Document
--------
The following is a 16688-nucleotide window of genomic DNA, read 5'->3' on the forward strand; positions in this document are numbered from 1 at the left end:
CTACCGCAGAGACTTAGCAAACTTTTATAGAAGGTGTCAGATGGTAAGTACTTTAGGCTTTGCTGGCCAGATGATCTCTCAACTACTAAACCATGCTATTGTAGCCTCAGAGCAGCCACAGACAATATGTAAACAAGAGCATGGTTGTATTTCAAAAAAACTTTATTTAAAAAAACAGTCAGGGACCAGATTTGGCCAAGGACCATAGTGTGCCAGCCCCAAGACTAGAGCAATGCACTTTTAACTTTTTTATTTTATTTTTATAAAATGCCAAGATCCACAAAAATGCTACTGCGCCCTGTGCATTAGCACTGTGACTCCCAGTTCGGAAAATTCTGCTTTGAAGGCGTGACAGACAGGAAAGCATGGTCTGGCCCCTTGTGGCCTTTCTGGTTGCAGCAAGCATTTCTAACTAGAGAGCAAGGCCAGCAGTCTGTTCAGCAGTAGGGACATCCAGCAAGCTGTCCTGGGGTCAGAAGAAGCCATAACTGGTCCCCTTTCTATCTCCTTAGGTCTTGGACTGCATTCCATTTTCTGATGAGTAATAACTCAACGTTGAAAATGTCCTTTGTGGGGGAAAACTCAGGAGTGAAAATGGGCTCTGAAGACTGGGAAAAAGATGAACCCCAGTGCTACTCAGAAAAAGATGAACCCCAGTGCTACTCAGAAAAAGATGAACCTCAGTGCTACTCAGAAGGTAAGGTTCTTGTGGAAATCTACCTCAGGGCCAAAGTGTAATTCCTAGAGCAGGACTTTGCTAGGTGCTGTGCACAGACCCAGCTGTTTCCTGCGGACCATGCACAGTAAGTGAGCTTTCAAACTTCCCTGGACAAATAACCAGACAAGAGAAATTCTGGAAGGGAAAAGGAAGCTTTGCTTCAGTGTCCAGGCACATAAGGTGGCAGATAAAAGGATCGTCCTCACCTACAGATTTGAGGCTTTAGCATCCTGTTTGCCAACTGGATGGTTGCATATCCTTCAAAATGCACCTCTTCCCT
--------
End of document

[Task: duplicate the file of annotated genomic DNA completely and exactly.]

The following is a 16688-nucleotide window of genomic DNA, read 5'->3' on the forward strand; positions in this document are numbered from 1 at the left end:
CTACCGCAGAGACTTAGCAAACTTTTATAGAAGGTGTCAGATGGTAAGTACTTTAGGCTTTGCTGGCCAGATGATCTCTCAACTACTAAACCATGCTATTGTAGCCTCAGAGCAGCCACAGACAATATGTAAACAAGAGCATGGTTGTATTTCAAAAAAACTTTATTTAAAAAAACAGTCAGGGACCAGATTTGGCCAAGGACCATAGTGTGCCAGCCCCAAGACTAGAGCAATGCACTTTTAACTTTTTTATTTTATTTTTATAAAATGCCAAGATCCACAAAAATGCTACTGCGCCCTGTGCATTAGCACTGTGACTCCCAGTTCGGAAAATTCTGCTTTGAAGGCGTGACAGACAGGAAAGCATGGTCTGGCCCCTTGTGGCCTTTCTGGTTGCAGCAAGCATTTCTAACTAGAGAGCAAGGCCAGCAGTCTGTTCAGCAGTAGGGACATCCAGCAAGCTGTCCTGGGGTCAGAAGAAGCCATAACTGGTCCCCTTTCTATCTCCTTAGGTCTTGGACTGCATTCCATTTTCTGATGAGTAATAACTCAACGTTGAAAATGTCCTTTGTGGGGGAAAACTCAGGAGTGAAAATGGGCTCTGAAGACTGGGAAAAAGATGAACCCCAGTGCTACTCAGAAAAAGATGAACCCCAGTGCTACTCAGAAAAAGATGAACCTCAGTGCTACTCAGAAGGTAAGGTTCTTGTGGAAATCTACCTCAGGGCCAAAGTGTAATTCCTAGAGCAGGACTTTGCTAGGTGCTGTGCACAGACCCAGCTGTTTCCTGCGGACCATGCACAGTAAGTGAGCTTTCAAACTTCCCTGGACAAATAACCAGACAAGAGAAATTCTGGAAGGGAAAAGGAAGCTTTGCTTCAGTGTCCAGGCACATAAGGTGGCAGATAAAAGGATCGTCCTCACCTACAGATTTGAGGCTTTAGCATCCTGTTTGCCAACTGGATGGTTGCATATCCTTCAAAATGCACCTCTTCCCT